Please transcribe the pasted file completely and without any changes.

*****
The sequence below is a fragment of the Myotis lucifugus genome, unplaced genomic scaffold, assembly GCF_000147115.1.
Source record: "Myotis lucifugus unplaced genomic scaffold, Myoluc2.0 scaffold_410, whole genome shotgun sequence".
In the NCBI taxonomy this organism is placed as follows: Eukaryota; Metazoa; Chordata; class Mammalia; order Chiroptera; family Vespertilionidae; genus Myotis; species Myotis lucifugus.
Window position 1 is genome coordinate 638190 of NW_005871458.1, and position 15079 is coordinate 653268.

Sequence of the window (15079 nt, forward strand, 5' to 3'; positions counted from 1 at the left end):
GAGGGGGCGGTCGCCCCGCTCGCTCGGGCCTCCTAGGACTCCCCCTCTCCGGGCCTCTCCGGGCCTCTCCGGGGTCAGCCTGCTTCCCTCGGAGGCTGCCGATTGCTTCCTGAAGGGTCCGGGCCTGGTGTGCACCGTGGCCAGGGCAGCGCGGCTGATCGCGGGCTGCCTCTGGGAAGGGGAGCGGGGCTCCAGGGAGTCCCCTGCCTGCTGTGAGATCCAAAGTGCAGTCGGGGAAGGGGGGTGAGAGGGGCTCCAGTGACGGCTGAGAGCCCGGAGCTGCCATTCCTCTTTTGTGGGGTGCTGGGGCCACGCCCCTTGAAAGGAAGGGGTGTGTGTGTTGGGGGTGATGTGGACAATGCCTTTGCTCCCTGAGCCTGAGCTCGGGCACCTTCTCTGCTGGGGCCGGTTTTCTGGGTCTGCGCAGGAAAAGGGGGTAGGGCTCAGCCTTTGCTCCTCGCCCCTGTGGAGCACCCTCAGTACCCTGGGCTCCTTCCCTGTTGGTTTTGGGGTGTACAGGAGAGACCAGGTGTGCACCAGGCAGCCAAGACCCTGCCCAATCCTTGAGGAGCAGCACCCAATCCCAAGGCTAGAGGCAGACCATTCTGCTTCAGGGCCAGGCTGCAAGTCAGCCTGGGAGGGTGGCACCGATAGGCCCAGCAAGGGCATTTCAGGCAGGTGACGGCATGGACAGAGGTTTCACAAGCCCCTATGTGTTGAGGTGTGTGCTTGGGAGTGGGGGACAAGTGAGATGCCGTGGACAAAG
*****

The sequence below is a fragment of the Myotis lucifugus genome, unplaced genomic scaffold, assembly GCF_000147115.1.
Source record: "Myotis lucifugus unplaced genomic scaffold, Myoluc2.0 scaffold_410, whole genome shotgun sequence".
In the NCBI taxonomy this organism is placed as follows: Eukaryota; Metazoa; Chordata; class Mammalia; order Chiroptera; family Vespertilionidae; genus Myotis; species Myotis lucifugus.
Window position 1 is genome coordinate 638190 of NW_005871458.1, and position 15079 is coordinate 653268.

Sequence of the window (15079 nt, forward strand, 5' to 3'; positions counted from 1 at the left end):
GAGGGGGCGGTCGCCCCGCTCGCTCGGGCCTCCTAGGACTCCCCCTCTCCGGGCCTCTCCGGGCCTCTCCGGGGTCAGCCTGCTTCCCTCGGAGGCTGCCGATTGCTTCCTGAAGGGTCCGGGCCTGGTGTGCACCGTGGCCAGGGCAGCGCGGCTGATCGCGGGCTGCCTCTGGGAAGGGGAGCGGGGCTCCAGGGAGTCCCCTGCCTGCTGTGAGATCCAAAGTGCAGTCGGGGAAGGGGGGTGAGAGGGGCTCCAGTGACGGCTGAGAGCCCGGAGCTGCCATTCCTCTTTTGTGGGGTGCTGGGGCCACGCCCCTTGAAAGGAAGGGGTGTGTGTGTTGGGGGTGATGTGGACAATGCCTTTGCTCCCTGAGCCTGAGCTCGGGCACCTTCTCTGCTGGGGCCGGTTTTCTGGGTCTGCGCAGGAAAAGGGGGTAGGGCTCAGCCTTTGCTCCTCGCCCCTGTGGAGCACCCTCAGTACCCTGGGCTCCTTCCCTGTTGGTTTTGGGGTGTACAGGAGAGACCAGGTGTGCACCAGGCAGCCAAGACCCTGCCCAATCCTTGAGGAGCAGCACCCAATCCCAAGGCTAGAGGCAGACCATTCTGCTTCAGGGCCAGGCTGCAAGTCAGCCTGGGAGGGTGGCACCGATAGGCCCAGCAAGGGCATTTCAGGCAGGTGACGGCATGGACAGAGGTTTCACAAGCCCCTATGTGTTGAGGTGTGTGCTTGGGAGTGGGGGACAAGTGAGATGCCGTGGACAAAG